He said that if Integra is like some other Bel Aire businesses, about 94% of its workforce will be from communities outside of Bel Aire. If Integra has 2,500 employees, that could be more than 2,300 commuters.

“That means a lot of infrastructure to support those jobs,” Benage said.

Integra says its expansion plans address recent risks identified in the U.S. semiconductor supply chain and support the domestic semiconductor ecosystem.

Sedgwick County Commission Chairman Pete Meitzner compared making semiconductor chips to the Wichita area coming together to help build planes during World War II.

“It’s in our DNA that we know how to gather people together on big challenges, to make things, ship things, get partners with supply chain people together to build things,” Meitzner said.

“Now we’re not rescuing the country from World War II,” he said. “We’re going to rescue the world from microchips and the future of that.”

Wichita Mayor Brandon Whipple said Integra’s decision to stay puts the area at the forefront of innovation in advanced manufacturing.

“They could be anywhere,” he said. “They could choose to go to either coast, but they know the value of staying here in the Wichita region. They know that we build things better than anyone in any city or any state in this entire country.”

Finding and training workers

Some may wonder if the Wichita region can provide the 2,500 employees Integra will need.

“We’re going to get the people, I can tell you that,” Keith Lawing, Workforce Alliance of South Central Kansas president, said. “We have a Strategic Workforce Collaborative that we have put in place. There’s over 30 community-based organizations, over 25 education or training institutions. We’re all going to be leaning into this project in the next few months as we get ready.”

With the Strategic Workforce Collaborative, Integra is especially focused on reaching individuals and groups that have barriers to employment.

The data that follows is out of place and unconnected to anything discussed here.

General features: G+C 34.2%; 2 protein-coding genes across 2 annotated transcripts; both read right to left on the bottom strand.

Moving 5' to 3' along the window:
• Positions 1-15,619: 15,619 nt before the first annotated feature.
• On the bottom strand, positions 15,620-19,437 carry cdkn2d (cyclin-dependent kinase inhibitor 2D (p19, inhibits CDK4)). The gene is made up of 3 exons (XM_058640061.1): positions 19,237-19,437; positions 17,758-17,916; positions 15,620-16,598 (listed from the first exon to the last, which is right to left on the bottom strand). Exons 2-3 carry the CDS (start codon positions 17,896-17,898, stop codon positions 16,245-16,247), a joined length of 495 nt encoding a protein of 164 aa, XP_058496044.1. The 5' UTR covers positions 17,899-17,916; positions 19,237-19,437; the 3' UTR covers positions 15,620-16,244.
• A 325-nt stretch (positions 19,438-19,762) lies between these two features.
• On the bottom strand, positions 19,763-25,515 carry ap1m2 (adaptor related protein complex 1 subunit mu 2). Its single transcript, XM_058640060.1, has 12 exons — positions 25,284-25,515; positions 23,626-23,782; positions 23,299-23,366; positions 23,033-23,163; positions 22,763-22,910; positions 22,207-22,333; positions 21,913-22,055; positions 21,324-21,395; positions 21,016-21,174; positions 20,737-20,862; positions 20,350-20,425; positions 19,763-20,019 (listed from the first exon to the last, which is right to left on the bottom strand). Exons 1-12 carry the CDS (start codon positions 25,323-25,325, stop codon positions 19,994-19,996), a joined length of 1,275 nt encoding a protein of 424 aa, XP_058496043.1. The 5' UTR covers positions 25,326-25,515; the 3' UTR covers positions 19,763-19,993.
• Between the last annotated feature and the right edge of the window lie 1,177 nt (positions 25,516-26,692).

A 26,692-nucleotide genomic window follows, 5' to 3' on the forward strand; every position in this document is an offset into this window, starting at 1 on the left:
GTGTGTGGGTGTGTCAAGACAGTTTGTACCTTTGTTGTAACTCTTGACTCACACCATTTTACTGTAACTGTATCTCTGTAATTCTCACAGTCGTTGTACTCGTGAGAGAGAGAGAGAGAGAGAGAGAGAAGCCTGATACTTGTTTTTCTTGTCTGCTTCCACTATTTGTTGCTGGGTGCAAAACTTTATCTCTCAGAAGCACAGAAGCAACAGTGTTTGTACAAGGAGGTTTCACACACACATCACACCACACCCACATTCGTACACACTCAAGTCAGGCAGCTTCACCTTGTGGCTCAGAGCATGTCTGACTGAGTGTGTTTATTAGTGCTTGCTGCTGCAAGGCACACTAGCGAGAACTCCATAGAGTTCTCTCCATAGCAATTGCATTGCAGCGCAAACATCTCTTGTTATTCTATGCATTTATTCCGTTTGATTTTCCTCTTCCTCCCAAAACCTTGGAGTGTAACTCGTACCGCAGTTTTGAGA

Integra says the available positions will include engineers, technical positions, sales, human resources, finance and more. A significant percentage of the positions will be entry-level jobs requiring a high school diploma or GED equivalent with training opportunities.

WSU Tech is already working with Integra to develop training programs.

“I always say, we are a microcosm of our community, and as business and industry goes, so does WSU Tech, and so that’s what we’re doing right now,” Sheree Utash, WSU Tech president, said.

She said the school would be reaching out to teenagers, adults looking for new careers, and the areas underrepresented people.

“What happens is this kind of diversification in our city allows lucrative career options that we have not had in Kansas,” Utash said.

Just the beginning

According to Integra, the jobs and capital investment over the first five years are the beginning of long-term expansion plans. According to local economic development leadership, the region has been preparing for growth opportunities like this.

“This is truly a transformative project for the Wichita region and state,” Jeff Fluhr, Greater Wichita Partnership president, said. “It is an honor to work alongside Brett and his team as we position Integra, our region and state, for economic success.”

Fluhr said the Greater Wichita Partnership continues to build an ecosystem that supports existing and evolving industries throughout the region.

Integra was founded in Wichita 40 years ago. It is an employee-owned company providing services for over 500 active customers, including many from critical infrastructure sectors such as the military, aerospace, medical, aviation, automotive, commercial and industrial.

Integra performs the last half of the manufacturing required to make a chip and validate its functionality before the chips are shipped to become part of devices.

Watch the announcement below: